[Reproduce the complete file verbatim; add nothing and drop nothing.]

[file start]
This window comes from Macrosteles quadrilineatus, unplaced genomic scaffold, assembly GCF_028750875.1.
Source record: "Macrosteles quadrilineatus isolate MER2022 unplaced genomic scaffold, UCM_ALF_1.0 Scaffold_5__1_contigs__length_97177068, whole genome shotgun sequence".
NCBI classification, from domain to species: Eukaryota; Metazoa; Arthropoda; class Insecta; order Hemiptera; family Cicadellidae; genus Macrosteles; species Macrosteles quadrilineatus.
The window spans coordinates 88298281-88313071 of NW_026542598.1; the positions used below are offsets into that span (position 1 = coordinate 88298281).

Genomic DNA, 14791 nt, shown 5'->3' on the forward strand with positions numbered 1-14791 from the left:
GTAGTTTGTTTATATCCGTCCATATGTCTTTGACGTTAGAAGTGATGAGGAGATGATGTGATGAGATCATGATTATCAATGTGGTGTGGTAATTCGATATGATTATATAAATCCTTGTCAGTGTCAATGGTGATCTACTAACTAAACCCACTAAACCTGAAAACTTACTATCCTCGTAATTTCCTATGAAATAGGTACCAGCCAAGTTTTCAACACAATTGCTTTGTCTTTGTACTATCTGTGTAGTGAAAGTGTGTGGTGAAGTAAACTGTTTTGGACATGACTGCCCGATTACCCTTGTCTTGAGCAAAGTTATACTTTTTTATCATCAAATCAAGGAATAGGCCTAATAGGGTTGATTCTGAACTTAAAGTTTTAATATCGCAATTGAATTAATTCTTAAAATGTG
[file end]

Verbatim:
This window comes from Macrosteles quadrilineatus, unplaced genomic scaffold, assembly GCF_028750875.1.
Source record: "Macrosteles quadrilineatus isolate MER2022 unplaced genomic scaffold, UCM_ALF_1.0 Scaffold_5__1_contigs__length_97177068, whole genome shotgun sequence".
NCBI classification, from domain to species: Eukaryota; Metazoa; Arthropoda; class Insecta; order Hemiptera; family Cicadellidae; genus Macrosteles; species Macrosteles quadrilineatus.
The window spans coordinates 88298281-88313071 of NW_026542598.1; the positions used below are offsets into that span (position 1 = coordinate 88298281).

Genomic DNA, 14791 nt, shown 5'->3' on the forward strand with positions numbered 1-14791 from the left:
GTAGTTTGTTTATATCCGTCCATATGTCTTTGACGTTAGAAGTGATGAGGAGATGATGTGATGAGATCATGATTATCAATGTGGTGTGGTAATTCGATATGATTATATAAATCCTTGTCAGTGTCAATGGTGATCTACTAACTAAACCCACTAAACCTGAAAACTTACTATCCTCGTAATTTCCTATGAAATAGGTACCAGCCAAGTTTTCAACACAATTGCTTTGTCTTTGTACTATCTGTGTAGTGAAAGTGTGTGGTGAAGTAAACTGTTTTGGACATGACTGCCCGATTACCCTTGTCTTGAGCAAAGTTATACTTTTTTATCATCAAATCAAGGAATAGGCCTAATAGGGTTGATTCTGAACTTAAAGTTTTAATATCGCAATTGAATTAATTCTTAAAATGTG